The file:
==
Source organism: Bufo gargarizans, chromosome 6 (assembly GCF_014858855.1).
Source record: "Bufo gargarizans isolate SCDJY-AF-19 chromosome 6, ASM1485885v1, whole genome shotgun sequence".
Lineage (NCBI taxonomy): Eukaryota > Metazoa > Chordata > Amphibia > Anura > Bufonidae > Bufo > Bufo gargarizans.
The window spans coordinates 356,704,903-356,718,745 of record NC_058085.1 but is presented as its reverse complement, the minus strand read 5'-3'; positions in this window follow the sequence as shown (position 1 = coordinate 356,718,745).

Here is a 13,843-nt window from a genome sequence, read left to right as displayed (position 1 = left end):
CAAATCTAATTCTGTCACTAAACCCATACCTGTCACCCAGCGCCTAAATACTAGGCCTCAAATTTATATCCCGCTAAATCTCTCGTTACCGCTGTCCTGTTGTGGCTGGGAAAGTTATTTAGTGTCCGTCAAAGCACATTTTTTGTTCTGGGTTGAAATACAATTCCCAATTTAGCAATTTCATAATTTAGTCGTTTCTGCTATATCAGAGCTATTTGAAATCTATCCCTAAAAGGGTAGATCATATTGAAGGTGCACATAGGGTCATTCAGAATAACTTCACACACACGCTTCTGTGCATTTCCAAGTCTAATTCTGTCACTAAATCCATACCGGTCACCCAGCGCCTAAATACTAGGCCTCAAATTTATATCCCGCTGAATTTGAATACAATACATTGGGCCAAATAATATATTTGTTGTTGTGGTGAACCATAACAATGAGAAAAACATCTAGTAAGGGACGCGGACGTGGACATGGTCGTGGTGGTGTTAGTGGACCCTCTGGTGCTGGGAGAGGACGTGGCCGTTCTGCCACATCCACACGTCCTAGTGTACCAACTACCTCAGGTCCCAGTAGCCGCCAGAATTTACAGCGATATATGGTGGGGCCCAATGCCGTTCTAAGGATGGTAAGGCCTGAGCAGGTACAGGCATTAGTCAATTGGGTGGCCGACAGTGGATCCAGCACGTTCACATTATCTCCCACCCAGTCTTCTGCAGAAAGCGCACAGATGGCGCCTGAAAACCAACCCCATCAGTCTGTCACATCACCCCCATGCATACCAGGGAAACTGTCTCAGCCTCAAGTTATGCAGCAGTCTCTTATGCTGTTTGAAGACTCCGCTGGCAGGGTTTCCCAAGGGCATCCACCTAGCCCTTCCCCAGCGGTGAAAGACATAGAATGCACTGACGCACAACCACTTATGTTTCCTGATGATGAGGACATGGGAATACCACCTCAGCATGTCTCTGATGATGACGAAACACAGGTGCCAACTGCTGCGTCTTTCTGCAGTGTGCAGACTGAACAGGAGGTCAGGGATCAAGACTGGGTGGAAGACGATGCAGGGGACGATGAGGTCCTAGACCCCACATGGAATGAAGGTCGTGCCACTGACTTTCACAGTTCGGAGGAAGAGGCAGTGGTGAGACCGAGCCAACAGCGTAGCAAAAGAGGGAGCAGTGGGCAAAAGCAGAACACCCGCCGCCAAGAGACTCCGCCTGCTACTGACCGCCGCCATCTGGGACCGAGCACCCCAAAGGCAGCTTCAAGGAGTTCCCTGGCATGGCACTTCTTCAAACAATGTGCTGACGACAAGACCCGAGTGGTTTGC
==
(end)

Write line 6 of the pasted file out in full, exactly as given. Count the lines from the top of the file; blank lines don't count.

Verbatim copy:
CAAATCTAATTCTGTCACTAAACCCATACCTGTCACCCAGCGCCTAAATACTAGGCCTCAAATTTATATCCCGCTAAATCTCTCGTTACCGCTGTCCTGTTGTGGCTGGGAAAGTTATTTAGTGTCCGTCAAAGCACATTTTTTGTTCTGGGTTGAAATACAATTCCCAATTTAGCAATTTCATAATTTAGTCGTTTCTGCTATATCAGAGCTATTTGAAATCTATCCCTAAAAGGGTAGATCATATTGAAGGTGCACATAGGGTCATTCAGAATAACTTCACACACACGCTTCTGTGCATTTCCAAGTCTAATTCTGTCACTAAATCCATACCGGTCACCCAGCGCCTAAATACTAGGCCTCAAATTTATATCCCGCTGAATTTGAATACAATACATTGGGCCAAATAATATATTTGTTGTTGTGGTGAACCATAACAATGAGAAAAACATCTAGTAAGGGACGCGGACGTGGACATGGTCGTGGTGGTGTTAGTGGACCCTCTGGTGCTGGGAGAGGACGTGGCCGTTCTGCCACATCCACACGTCCTAGTGTACCAACTACCTCAGGTCCCAGTAGCCGCCAGAATTTACAGCGATATATGGTGGGGCCCAATGCCGTTCTAAGGATGGTAAGGCCTGAGCAGGTACAGGCATTAGTCAATTGGGTGGCCGACAGTGGATCCAGCACGTTCACATTATCTCCCACCCAGTCTTCTGCAGAAAGCGCACAGATGGCGCCTGAAAACCAACCCCATCAGTCTGTCACATCACCCCCATGCATACCAGGGAAACTGTCTCAGCCTCAAGTTATGCAGCAGTCTCTTATGCTGTTTGAAGACTCCGCTGGCAGGGTTTCCCAAGGGCATCCACCTAGCCCTTCCCCAGCGGTGAAAGACATAGAATGCACTGACGCACAACCACTTATGTTTCCTGATGATGAGGACATGGGAATACCACCTCAGCATGTCTCTGATGATGACGAAACACAGGTGCCAACTGCTGCGTCTTTCTGCAGTGTGCAGACTGAACAGGAGGTCAGGGATCAAGACTGGGTGGAAGACGATGCAGGGGACGATGAGGTCCTAGACCCCACATGGAATGAAGGTCGTGCCACTGACTTTCACAGTTCGGAGGAAGAGGCAGTGGTGAGACCGAGCCAACAGCGTAGCAAAAGAGGGAGCAGTGGGCAAAAGCAGAACACCCGCCGCCAAGAGACTCCGCCTGCTACTGACCGCCGCCATCTGGGACCGAGCACCCCAAAGGCAGCTTCAAGGAGTTCCCTGGCATGGCACTTCTTCAAACAATGTGCTGACGACAAGACCCGAGTGGTTTGC